Daniel Ellsberg recently spoke at a panel discussion on "Our Vanishing Civil Liberties" in Berkeley. This former military analyst who leaked the Pentagon Papers during the Nixon administration, thus exposed the criminality of the Vietnam war spoke of how Snowden made him proud to be an American and that this NSA leak was worth risking one's life, the same way Ellsberg felt when releasing the Pentagon papers 40 years ago.
In 2010, after the release of more than 91,000 classified military records on the war in Afghanistan, WikiLeaks founder Julian Assange spoke about the inspiration behind his work:
What keeps us going is our sources. These are the people, presumably who are inside these organizations, who want change. They are both heroic figures taking much greater risks than I ever do, and they are pushing and showing that they want change in, in fact, an extremely effective way. (July 28, 2010)
The WikiLeaks motto, "Courage is contagious", is showing itself to be true. Behind the NSA leaks are those who are infected by courage. In an interview on DemocracyNow!, Glenn Greenwald spoke of how he was inspired by Snowden's deed:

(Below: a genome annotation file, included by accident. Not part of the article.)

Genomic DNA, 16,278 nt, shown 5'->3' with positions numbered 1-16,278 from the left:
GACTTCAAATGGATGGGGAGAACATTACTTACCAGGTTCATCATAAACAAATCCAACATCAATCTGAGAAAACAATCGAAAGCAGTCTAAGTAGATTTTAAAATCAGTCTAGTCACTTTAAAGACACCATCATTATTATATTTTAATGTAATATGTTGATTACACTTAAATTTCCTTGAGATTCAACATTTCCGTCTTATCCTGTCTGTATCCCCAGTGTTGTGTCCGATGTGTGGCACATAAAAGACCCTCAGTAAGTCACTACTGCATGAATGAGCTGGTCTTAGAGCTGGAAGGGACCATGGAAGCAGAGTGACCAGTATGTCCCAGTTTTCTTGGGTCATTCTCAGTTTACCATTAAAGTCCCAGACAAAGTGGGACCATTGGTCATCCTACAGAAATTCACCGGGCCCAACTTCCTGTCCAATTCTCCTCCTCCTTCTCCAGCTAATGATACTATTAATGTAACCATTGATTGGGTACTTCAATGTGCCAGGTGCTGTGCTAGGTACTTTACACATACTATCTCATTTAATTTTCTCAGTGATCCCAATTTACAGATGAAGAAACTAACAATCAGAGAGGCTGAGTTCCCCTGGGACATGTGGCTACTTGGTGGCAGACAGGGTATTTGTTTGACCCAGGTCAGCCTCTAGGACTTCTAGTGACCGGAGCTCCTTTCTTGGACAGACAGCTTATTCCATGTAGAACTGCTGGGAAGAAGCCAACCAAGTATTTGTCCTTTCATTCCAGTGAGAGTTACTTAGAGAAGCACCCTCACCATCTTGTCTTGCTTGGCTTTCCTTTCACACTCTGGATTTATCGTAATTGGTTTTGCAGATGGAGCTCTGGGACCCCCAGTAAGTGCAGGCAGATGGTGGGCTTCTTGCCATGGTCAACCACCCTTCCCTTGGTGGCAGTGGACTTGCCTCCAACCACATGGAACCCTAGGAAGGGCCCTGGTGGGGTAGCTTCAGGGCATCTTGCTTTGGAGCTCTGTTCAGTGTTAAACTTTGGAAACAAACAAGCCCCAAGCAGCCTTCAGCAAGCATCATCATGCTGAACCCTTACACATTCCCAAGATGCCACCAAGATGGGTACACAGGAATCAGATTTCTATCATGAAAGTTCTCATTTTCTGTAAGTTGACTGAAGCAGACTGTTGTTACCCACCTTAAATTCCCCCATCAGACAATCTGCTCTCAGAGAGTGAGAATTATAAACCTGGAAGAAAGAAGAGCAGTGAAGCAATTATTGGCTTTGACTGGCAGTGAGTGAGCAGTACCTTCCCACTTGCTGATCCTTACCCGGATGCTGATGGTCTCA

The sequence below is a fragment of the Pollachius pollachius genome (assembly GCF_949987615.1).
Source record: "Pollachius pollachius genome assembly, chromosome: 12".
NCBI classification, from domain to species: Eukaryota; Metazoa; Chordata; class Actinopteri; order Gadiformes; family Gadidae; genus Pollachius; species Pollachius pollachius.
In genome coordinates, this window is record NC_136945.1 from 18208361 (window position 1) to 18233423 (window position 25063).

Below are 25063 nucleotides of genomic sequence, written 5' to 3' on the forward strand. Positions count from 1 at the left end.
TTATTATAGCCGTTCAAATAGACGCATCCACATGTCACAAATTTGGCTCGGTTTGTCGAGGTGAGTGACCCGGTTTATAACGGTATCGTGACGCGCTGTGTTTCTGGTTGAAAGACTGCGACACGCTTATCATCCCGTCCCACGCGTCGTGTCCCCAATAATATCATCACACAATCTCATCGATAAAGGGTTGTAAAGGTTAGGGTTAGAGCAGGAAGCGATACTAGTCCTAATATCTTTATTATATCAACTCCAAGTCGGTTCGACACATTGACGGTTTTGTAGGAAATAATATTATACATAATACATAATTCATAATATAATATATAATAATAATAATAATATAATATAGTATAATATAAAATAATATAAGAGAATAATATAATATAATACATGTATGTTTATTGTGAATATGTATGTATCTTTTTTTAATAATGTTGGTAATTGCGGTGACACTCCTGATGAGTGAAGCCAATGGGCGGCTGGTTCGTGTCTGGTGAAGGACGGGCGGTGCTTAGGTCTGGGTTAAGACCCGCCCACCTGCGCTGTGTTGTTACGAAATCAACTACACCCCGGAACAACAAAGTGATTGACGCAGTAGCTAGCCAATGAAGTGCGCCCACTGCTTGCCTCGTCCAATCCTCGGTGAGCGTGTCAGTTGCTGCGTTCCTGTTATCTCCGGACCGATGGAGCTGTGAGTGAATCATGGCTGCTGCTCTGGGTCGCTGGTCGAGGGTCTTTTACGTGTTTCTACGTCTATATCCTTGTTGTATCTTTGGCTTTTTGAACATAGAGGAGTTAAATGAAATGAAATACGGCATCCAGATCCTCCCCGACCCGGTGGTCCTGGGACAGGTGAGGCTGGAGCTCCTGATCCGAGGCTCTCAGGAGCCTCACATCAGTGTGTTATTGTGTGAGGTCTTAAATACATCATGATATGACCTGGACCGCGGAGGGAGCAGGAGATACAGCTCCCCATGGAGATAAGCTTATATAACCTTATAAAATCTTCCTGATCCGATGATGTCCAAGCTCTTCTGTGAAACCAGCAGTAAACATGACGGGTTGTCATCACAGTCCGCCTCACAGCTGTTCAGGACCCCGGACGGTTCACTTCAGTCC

....To watch what he did, because he knows ... because he knows exactly how the government treats whistleblowers, and yet he went forward and did it anyway. And what I really hope is that his courage is contagious, that people get inspired by his example, as I have been, and decide that they ought to demand that their rights not be abridged and that they have the full authority to stand up to the United States government without being afraid.
This exposure of NSA abuse of power would not have been possible without the integrity and bravery of one woman. Award-winning documentary filmmaker Laura Poitras was the first media contact on the story. She was behind the camera for Snowden's interview at a hotel in Hong Kong. When asked by a Salon reporter about whether she was concerned about becoming a target of government investigation, Poitras said: